Rwanda: MPs Propose Longer Maternity Leave for Multiple Birth Mothers

28 September 2019

Working mothers who give birth to two or more children at the same time should be entitled to longer maternity leave than those who have a single birth, some members of parliament have proposed saying they do not get enough time to rest when they give birth to more than one baby.

Currently, all working mothers who deliver babies are allowed a fully paid three-month maternity leave under the maternity leave benefits scheme.

The MPs made their suggestion this week as the Parliamentary Standing Committee on Social Affairs began scrutinising the new draft law establishing the general statute governing public servants.

Raising one child might be demanding, and for a mother who has given birth to twins, triplets or even quadruplets, the expenditure on raising, as well as taking care of the children can double, triple, or quadruple.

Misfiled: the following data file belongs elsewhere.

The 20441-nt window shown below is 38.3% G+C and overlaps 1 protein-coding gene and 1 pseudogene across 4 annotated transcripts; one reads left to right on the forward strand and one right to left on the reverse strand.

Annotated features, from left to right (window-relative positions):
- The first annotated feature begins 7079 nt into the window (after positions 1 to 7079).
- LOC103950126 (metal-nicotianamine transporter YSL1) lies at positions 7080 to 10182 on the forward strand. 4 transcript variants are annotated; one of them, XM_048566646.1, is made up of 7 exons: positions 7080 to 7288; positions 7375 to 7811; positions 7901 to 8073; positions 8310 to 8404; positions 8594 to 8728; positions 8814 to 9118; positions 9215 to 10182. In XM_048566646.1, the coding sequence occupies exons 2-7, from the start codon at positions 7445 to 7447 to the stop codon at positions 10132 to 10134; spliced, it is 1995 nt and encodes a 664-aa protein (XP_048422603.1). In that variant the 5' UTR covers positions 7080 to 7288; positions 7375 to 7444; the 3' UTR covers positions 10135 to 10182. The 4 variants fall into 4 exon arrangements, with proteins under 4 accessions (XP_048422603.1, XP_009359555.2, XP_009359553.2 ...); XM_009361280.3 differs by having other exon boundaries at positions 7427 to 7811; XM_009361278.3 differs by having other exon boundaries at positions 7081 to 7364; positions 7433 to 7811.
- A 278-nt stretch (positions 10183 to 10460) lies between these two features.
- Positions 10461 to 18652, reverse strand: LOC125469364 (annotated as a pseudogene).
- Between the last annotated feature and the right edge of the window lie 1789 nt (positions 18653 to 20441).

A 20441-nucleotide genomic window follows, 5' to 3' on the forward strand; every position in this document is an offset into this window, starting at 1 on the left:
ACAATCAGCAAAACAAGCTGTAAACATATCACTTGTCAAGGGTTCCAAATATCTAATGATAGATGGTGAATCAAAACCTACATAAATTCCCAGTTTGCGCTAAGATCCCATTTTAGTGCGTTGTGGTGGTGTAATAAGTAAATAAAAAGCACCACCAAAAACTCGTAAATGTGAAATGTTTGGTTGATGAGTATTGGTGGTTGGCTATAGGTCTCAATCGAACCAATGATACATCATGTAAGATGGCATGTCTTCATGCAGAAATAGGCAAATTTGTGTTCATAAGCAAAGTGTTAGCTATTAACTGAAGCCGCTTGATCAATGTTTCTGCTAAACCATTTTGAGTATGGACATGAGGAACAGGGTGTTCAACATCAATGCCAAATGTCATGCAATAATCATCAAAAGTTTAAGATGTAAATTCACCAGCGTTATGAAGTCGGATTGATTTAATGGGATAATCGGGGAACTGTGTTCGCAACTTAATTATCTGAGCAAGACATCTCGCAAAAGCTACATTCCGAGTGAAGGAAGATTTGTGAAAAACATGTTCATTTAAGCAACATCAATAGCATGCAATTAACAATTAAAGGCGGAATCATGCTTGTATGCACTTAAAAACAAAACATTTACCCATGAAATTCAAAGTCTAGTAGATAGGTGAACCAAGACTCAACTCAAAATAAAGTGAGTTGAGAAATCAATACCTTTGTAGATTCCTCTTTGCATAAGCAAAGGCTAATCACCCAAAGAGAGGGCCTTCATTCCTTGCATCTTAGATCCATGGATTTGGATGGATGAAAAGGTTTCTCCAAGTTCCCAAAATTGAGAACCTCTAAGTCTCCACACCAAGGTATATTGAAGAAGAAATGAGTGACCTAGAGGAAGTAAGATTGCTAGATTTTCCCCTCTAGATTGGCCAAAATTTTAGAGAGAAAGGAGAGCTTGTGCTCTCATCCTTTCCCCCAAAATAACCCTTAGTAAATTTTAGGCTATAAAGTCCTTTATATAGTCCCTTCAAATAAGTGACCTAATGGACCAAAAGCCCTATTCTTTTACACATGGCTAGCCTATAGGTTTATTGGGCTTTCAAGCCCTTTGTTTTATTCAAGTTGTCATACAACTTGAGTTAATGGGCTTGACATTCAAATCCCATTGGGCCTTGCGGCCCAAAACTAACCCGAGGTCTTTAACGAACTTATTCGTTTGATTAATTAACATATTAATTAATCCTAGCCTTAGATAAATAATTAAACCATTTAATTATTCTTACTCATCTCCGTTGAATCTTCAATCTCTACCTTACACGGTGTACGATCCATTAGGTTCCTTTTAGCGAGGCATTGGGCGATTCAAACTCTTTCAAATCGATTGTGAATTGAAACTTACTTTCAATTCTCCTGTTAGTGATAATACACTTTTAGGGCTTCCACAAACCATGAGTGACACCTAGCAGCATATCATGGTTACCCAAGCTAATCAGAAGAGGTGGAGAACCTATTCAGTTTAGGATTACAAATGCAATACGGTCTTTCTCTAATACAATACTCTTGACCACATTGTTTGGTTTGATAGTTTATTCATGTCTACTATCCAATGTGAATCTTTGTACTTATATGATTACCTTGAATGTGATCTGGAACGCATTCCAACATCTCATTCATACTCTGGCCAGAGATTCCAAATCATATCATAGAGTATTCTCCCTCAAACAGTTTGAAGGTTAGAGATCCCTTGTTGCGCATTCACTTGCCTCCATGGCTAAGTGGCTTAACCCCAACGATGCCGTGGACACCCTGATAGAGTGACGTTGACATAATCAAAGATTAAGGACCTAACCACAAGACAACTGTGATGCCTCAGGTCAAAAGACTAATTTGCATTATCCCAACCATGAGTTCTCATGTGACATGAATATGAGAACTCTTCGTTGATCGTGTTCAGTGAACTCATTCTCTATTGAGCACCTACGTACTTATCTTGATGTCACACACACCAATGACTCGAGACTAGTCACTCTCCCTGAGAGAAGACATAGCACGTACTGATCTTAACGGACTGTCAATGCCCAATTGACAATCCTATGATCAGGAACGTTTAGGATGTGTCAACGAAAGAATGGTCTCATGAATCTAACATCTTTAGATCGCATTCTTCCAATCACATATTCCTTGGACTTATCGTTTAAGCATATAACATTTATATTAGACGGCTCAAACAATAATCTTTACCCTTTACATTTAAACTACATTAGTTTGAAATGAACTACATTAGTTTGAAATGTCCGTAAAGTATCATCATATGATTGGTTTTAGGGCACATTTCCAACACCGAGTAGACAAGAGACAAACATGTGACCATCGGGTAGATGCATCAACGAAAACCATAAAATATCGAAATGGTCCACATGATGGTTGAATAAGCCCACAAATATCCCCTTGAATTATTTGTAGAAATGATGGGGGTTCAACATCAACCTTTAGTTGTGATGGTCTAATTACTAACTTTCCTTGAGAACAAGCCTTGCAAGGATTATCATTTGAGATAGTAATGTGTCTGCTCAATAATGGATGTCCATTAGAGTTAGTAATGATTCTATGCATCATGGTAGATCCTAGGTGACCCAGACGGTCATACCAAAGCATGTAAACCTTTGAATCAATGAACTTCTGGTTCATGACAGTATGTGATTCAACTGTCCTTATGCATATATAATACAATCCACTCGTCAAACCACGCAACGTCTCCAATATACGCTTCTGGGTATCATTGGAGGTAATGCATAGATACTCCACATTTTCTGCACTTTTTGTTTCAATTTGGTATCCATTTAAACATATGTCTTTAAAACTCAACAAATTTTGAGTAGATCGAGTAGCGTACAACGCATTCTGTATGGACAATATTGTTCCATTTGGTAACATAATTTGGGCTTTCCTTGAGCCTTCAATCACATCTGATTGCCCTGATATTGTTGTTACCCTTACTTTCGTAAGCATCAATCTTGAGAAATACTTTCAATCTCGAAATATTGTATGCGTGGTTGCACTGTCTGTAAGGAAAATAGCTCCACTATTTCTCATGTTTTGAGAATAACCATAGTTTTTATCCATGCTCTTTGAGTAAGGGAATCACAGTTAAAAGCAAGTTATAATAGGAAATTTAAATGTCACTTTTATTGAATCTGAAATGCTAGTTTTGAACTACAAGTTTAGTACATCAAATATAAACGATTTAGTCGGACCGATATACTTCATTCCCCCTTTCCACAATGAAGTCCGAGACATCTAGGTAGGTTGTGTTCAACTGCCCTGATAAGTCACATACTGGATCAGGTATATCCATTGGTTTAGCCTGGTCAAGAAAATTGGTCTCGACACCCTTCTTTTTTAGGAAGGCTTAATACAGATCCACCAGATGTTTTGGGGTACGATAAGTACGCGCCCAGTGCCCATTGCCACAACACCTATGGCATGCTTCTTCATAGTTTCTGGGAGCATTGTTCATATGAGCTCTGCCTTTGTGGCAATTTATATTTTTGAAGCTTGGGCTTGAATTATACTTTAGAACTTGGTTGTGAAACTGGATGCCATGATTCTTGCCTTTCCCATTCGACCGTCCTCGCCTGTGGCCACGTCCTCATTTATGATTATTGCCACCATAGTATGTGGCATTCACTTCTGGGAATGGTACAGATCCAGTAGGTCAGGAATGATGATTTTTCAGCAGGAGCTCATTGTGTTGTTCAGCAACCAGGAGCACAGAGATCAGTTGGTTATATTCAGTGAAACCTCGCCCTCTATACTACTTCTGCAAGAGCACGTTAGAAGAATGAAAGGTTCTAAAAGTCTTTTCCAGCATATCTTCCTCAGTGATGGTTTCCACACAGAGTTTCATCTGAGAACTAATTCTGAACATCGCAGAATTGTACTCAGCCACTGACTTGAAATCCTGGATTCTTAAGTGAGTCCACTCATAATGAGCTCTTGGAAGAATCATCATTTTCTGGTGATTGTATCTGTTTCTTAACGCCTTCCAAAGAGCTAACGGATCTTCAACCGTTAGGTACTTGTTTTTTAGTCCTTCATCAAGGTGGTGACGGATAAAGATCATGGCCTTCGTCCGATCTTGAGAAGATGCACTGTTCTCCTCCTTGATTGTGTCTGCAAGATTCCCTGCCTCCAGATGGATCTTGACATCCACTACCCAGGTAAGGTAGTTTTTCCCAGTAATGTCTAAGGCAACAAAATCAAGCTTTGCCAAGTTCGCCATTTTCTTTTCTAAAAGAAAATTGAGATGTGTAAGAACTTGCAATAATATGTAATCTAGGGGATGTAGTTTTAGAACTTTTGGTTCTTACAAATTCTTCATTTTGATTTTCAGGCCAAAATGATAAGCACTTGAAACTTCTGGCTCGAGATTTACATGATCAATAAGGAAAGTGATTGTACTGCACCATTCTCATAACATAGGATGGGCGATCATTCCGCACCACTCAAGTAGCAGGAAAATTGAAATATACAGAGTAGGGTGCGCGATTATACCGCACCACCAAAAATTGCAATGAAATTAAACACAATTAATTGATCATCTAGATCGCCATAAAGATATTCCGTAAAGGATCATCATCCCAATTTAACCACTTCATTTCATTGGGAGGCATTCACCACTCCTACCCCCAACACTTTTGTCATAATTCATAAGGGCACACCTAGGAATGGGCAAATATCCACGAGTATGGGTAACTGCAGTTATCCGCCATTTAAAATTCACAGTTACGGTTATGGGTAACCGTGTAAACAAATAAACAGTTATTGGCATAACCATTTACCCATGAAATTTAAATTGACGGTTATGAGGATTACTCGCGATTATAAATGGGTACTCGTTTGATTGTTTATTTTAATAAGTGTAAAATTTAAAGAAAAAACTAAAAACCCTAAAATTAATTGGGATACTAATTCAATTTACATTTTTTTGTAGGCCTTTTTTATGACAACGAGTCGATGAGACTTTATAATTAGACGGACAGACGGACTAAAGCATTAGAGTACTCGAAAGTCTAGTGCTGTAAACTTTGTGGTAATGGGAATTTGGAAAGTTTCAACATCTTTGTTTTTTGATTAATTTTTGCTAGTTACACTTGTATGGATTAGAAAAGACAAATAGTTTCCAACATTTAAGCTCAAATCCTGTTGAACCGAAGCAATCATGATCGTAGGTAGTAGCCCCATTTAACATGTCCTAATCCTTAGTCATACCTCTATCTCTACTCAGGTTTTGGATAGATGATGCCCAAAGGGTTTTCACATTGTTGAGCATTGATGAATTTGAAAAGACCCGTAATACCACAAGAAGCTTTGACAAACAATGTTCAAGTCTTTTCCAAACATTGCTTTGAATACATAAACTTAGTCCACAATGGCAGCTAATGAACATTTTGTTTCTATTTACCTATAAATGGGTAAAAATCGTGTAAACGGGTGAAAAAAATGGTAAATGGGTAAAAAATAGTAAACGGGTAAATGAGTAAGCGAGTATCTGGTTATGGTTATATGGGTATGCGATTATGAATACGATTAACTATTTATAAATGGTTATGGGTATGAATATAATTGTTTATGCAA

Given such a situation, MPs are advocating for the extension of maternity leave for such mothers.

Members of parliament want mothers who have given birth to more than one baby get more maternity leave. / Sam Ngendahimana

MP Gloriose Uwanyirigira wondered why a working mother who gives birth to one child gets the same maternity leave as one who gives birth to twins or even more.

"A mother who has given birth to more than one child has very demanding responsibilities to look after. This means that she does not rest as required. She should get additional maternity leave even if it is one more month," she said.

The Minister of Public Service and Labour, Fanfan Rwanyindo said that the MPs' suggestion makes sense as the mother who has more than one child at birth gets extra work to tend to the children, but, expressed that currently, it is not possible to extend their maternity leave.

"The Government is of the view that a new mother should get enough time to care for their child and return to work after the child has reached an adequate stage of growth," she said.

She said the government had made progress to enable working mothers to get their full pay in the current three-month maternity leave from one and a half month leave before.

"Before this development, it was a serious challenge because a working mother had the stark choice of leaving their one-and-a-half-month-old baby and return to work, or staying by its side and get only 20 percent of her salary," the Minister observed.

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